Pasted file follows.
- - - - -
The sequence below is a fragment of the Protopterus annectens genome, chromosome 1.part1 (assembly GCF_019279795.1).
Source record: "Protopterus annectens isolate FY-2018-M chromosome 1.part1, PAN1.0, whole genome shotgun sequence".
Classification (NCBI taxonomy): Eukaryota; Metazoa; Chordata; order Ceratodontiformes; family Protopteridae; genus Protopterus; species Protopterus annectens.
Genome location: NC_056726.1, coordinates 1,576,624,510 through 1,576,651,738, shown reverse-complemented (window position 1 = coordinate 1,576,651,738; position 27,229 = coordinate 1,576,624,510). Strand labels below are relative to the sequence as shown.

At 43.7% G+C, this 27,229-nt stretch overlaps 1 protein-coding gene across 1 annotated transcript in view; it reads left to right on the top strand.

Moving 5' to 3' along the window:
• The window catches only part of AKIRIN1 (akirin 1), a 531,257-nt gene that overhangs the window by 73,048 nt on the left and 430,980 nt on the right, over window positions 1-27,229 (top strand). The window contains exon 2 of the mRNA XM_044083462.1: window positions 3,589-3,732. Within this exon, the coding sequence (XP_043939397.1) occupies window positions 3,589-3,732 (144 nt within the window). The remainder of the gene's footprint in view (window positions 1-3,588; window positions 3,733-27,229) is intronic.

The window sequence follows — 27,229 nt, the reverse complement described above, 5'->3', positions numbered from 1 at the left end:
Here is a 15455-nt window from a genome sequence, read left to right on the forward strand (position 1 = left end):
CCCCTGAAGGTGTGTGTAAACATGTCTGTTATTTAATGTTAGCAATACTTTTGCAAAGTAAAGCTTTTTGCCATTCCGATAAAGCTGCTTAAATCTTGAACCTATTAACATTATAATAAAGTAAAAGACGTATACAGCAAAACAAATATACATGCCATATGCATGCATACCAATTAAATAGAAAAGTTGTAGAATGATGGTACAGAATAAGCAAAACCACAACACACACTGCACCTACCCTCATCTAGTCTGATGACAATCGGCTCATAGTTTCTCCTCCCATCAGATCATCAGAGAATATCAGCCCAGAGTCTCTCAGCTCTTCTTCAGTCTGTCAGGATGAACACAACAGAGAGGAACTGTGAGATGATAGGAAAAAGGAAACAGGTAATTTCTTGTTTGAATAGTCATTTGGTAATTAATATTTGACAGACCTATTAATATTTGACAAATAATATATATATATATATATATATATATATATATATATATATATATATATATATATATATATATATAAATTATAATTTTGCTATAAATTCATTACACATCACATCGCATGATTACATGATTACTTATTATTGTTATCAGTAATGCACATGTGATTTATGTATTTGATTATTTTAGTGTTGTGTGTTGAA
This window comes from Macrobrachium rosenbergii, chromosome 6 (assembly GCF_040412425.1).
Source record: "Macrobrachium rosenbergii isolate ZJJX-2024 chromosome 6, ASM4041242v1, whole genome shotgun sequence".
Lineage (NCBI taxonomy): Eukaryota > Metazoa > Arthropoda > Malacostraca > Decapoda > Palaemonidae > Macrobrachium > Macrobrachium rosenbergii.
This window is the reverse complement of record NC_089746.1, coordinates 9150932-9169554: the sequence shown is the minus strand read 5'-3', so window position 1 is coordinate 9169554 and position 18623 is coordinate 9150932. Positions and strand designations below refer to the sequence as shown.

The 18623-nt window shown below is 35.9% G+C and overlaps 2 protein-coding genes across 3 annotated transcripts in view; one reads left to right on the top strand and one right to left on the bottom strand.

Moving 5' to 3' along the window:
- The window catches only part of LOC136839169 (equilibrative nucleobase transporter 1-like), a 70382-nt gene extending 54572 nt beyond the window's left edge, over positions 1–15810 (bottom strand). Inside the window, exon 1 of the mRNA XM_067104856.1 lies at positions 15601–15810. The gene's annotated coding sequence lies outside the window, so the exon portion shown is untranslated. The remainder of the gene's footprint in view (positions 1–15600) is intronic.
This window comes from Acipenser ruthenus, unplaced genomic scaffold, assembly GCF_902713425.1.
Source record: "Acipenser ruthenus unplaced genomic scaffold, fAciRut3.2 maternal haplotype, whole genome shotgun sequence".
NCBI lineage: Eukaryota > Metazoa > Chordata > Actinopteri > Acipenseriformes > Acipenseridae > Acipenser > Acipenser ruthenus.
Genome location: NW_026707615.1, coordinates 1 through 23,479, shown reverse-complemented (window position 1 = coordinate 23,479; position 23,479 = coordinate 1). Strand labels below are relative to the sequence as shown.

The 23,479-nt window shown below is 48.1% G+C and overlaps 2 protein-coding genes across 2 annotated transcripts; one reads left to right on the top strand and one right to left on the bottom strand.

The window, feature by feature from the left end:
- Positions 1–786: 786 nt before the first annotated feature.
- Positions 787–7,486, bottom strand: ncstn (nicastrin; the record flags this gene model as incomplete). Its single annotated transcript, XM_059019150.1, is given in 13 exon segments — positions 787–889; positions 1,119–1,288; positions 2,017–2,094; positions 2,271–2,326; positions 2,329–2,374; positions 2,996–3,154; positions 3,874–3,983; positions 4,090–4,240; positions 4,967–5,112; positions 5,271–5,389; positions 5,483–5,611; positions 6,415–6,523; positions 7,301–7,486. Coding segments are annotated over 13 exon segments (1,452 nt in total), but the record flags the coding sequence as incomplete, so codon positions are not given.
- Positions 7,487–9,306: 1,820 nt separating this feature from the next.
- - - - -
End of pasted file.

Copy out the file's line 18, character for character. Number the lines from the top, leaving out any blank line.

This window comes from Acipenser ruthenus, unplaced genomic scaffold, assembly GCF_902713425.1.